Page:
Coastal North Carolina is home to two kinds of foxes and also the wily coyotes, and it can be important to know the differences.
Atlantic wahoo is one of the East Coast’s most prized gamefish, but a number of factors create management challenges for the popular species.
Ocracoke Island and other areas of the Outer Banks have seen encouraging numbers of red knots passing through on their marathon migration during the past few springs, a good sign for the shorebird species’ recovery.
Known in sportfishing lore for their spectacular leaps when hooked, Atlantic tarpon could become a catch-and-release-only species in North Carolina.
Coastal Review is recognizing Shark Week this week with a special Nature Notes on the sharks that inhabit North Carolina waters.
Powerful fighters that can test any anglers’ tackle and ability to land them, greater amberjack are often called “reef donkeys.”
These predators hunt for food on the sea floor using their hog-like snouts to make meals of mollusks and crustaceans, but their sex lives are far more unusual than that of most farm animals.
It’s that time of year, when North Carolina’s migratory fish species — river herring, Atlantic and shortnose sturgeon and American eel — are making their annual trips upriver to spawn.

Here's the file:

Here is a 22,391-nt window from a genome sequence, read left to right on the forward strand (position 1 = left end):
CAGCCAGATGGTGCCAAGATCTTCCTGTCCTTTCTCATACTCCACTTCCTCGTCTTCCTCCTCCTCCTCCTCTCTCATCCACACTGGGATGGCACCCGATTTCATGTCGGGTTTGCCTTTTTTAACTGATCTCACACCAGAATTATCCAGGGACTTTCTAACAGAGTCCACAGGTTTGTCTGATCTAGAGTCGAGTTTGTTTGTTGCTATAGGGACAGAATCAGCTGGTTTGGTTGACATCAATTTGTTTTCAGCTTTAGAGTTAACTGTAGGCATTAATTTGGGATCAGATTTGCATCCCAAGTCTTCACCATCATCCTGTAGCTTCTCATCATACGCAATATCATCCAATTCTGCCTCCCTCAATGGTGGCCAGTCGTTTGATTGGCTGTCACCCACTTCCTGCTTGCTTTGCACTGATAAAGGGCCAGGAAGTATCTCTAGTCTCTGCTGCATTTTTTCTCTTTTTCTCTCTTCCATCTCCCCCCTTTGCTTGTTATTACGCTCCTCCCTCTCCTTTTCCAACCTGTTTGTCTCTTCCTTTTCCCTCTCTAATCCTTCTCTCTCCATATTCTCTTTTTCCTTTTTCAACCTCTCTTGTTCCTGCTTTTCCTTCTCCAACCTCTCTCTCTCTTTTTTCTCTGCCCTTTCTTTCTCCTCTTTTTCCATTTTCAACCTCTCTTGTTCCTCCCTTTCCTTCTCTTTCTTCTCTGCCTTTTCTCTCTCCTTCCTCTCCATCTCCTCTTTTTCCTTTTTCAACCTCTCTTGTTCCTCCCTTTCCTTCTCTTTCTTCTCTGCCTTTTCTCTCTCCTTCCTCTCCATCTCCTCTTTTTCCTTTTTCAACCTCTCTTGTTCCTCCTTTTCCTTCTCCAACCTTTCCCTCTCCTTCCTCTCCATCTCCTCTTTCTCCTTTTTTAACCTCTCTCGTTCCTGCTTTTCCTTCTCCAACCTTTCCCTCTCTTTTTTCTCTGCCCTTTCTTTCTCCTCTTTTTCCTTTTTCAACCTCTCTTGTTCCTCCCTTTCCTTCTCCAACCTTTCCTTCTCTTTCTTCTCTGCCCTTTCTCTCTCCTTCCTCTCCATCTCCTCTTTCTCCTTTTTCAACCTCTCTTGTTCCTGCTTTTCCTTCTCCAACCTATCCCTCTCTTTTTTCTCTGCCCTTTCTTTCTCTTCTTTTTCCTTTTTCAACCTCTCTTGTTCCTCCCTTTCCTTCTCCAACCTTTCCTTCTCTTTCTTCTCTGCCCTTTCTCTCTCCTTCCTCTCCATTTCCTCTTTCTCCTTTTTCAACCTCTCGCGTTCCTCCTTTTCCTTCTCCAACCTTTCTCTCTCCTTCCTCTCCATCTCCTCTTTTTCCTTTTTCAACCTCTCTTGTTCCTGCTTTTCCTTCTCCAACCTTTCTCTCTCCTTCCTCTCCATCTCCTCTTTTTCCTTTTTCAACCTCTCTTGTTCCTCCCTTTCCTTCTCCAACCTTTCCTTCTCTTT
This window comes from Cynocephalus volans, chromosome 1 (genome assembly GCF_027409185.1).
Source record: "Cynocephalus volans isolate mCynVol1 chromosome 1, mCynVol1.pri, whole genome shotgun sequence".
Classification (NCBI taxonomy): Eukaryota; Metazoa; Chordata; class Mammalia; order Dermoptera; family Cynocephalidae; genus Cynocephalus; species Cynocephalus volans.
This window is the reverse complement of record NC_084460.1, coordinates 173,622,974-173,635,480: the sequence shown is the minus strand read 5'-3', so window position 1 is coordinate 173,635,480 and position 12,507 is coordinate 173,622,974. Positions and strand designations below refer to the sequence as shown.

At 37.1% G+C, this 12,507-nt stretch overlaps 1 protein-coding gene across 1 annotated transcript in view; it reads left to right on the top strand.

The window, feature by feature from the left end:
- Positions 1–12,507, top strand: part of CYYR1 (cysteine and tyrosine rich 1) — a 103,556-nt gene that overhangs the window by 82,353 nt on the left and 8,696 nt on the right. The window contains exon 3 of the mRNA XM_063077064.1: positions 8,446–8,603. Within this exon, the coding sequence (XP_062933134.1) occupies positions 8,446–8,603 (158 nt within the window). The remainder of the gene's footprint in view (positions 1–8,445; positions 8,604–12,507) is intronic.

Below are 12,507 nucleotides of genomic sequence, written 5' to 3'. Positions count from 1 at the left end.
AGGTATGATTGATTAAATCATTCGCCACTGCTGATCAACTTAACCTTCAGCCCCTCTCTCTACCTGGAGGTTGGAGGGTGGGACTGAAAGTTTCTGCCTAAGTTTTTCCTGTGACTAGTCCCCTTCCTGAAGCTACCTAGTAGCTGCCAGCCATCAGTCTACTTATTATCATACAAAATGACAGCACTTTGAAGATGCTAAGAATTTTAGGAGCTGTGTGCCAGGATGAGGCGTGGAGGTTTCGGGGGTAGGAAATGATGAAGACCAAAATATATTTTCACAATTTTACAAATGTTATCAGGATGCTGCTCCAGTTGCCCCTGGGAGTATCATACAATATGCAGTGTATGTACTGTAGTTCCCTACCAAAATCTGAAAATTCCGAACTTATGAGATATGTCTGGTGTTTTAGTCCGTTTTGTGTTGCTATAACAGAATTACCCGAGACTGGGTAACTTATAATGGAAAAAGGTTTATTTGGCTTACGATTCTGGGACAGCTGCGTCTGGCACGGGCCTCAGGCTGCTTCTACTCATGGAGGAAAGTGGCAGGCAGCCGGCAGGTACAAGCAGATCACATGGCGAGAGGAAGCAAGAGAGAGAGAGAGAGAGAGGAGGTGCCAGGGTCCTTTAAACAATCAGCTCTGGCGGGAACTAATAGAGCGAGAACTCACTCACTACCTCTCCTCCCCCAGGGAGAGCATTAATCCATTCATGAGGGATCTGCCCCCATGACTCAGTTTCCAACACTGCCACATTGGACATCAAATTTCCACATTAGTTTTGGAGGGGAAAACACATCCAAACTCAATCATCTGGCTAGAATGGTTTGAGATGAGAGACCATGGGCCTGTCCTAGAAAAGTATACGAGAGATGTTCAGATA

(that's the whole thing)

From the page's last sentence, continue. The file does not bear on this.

Sea mullet, whiting, roundhead, hard head, hake — the three species of kingfish in North Carolina waters are known by numerous names, not all befitting a king.
Bluefish are lightning fast with a protruding, powerful jaw full of sharp, serrated teeth known to blitz, or aggressively feed in a group, on baitfish like menhaden, anchovies and Atlantic silversides.
So many different crustaceans and shellfish can be found in North Carolina waters, but some species, including bay scallops and some lobsters, are lower in abundance.
They might be relatively small — even jumbo shrimp — but shellfish and crustaceans are valuable fisheries in North Carolina, worth millions of dollars each year.
Underwater photographer and columnist Robert Michelson illustrates the habits and management of “the relatively unknown ocean bass called the black sea bass.”
Underwater photographer Robert Michelson continues in the second of a two-part series to explore the world of sea jellies and their relatives in North Carolina waters.
Robert Michelson explains in the first of a two-part series why jellyfish are “some of the coolest looking creatures that live in North Carolina’s waters.”
Gag and red grouper are the most important for North Carolina commercial and recreational fishermen, writes columnist Robert Michelson.